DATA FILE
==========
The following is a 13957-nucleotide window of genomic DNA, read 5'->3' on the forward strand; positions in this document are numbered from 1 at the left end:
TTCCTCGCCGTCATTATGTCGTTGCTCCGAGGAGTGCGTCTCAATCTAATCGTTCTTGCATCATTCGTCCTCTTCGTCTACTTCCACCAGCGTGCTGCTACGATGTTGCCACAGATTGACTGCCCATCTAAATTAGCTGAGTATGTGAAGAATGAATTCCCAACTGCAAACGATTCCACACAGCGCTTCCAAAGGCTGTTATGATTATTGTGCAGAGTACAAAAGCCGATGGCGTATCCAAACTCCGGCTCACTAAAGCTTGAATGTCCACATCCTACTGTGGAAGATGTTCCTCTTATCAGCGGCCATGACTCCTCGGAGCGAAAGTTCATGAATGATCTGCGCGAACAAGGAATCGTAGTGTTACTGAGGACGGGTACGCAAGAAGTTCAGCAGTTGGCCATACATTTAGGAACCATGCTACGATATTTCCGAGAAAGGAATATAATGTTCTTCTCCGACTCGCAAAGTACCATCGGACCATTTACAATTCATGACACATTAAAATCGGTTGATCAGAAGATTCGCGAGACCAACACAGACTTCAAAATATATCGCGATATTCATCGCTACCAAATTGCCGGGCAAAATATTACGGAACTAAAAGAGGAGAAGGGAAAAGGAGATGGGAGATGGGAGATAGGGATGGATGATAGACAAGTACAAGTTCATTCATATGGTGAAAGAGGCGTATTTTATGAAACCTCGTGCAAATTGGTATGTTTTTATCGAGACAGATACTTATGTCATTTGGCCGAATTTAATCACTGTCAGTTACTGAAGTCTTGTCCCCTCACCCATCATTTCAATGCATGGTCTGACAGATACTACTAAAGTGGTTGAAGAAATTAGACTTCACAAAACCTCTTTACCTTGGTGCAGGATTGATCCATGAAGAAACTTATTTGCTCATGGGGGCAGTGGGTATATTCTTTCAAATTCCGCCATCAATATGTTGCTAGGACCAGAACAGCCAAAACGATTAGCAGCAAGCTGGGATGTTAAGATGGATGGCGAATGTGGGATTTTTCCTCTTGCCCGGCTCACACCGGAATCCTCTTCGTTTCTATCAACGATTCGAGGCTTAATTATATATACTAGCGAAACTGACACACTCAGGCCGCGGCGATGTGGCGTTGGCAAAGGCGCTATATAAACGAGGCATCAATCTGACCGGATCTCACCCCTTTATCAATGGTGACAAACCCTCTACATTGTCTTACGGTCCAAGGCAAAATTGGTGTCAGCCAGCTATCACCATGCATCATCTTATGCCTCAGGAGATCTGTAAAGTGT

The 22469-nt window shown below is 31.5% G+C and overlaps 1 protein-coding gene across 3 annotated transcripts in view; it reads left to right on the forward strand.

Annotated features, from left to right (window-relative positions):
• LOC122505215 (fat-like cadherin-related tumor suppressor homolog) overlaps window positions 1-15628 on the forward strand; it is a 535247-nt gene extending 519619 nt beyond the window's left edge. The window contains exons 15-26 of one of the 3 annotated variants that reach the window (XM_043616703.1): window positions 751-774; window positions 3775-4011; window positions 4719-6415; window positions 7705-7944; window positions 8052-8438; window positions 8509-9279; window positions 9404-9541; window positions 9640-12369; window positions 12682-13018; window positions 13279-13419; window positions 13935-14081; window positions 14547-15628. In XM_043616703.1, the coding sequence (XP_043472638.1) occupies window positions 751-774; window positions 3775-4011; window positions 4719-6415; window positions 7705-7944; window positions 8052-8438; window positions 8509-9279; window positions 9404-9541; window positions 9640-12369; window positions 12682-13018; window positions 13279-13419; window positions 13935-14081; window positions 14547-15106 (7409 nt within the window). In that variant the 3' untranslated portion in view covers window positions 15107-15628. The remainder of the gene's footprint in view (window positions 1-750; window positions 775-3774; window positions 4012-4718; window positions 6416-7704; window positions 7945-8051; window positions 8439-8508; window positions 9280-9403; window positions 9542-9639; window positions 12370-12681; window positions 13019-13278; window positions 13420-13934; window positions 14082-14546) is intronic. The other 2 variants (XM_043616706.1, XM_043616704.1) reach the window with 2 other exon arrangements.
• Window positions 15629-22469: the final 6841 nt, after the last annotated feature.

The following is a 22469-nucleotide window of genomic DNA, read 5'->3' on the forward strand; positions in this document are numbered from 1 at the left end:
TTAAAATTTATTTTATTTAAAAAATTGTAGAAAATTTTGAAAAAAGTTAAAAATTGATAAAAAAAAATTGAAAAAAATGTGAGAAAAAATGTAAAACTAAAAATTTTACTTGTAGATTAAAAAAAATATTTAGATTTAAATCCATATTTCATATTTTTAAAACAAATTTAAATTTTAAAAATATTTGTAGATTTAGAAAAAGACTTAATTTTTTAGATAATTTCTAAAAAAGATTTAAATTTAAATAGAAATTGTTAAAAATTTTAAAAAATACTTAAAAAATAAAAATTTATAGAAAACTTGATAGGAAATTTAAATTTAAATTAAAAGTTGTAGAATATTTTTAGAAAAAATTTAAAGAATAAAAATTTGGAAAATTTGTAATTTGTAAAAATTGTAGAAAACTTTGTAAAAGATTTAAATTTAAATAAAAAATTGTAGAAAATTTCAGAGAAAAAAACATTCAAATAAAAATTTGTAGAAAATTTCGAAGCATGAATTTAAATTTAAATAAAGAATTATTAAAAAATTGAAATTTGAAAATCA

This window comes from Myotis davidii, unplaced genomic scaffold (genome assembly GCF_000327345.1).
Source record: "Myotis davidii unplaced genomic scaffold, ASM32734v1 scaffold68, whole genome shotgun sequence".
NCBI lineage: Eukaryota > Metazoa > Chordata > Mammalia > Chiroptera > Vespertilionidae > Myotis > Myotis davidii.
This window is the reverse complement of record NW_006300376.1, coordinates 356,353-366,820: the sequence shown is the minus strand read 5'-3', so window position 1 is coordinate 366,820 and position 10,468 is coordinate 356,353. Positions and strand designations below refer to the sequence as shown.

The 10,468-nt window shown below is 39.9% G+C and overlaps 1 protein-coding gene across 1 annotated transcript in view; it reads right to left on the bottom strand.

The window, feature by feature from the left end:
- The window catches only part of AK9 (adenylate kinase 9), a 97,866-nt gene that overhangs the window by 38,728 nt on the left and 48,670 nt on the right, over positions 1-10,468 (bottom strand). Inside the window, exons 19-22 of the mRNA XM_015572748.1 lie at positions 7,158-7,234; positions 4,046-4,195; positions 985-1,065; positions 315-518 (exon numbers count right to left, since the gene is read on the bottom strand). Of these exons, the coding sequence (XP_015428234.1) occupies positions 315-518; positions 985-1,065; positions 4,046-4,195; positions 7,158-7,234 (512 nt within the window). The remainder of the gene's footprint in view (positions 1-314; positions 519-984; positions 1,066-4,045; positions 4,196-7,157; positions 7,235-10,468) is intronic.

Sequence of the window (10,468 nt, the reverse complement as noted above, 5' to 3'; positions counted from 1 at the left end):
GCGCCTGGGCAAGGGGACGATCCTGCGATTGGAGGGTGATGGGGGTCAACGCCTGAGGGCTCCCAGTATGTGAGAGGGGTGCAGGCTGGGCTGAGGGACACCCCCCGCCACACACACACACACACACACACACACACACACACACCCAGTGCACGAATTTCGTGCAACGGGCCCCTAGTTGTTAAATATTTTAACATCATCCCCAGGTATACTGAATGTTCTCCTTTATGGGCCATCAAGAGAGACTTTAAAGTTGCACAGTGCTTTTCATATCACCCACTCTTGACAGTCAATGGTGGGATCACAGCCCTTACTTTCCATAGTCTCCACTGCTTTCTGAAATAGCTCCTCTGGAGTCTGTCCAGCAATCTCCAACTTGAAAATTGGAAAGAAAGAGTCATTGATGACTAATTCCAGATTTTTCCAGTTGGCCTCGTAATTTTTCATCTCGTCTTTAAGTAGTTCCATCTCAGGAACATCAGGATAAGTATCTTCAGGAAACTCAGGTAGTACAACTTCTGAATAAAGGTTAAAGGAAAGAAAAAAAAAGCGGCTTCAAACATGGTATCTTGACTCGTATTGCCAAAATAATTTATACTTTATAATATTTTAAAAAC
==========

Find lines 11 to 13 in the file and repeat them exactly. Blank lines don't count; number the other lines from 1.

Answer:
NCBI lineage: Eukaryota > Metazoa > Chordata > Mammalia > Chiroptera > Vespertilionidae > Myotis > Myotis davidii.
This window is the reverse complement of record NW_006300376.1, coordinates 356,353-366,820: the sequence shown is the minus strand read 5'-3', so window position 1 is coordinate 366,820 and position 10,468 is coordinate 356,353. Positions and strand designations below refer to the sequence as shown.

The 10,468-nt window shown below is 39.9% G+C and overlaps 1 protein-coding gene across 1 annotated transcript in view; it reads right to left on the bottom strand.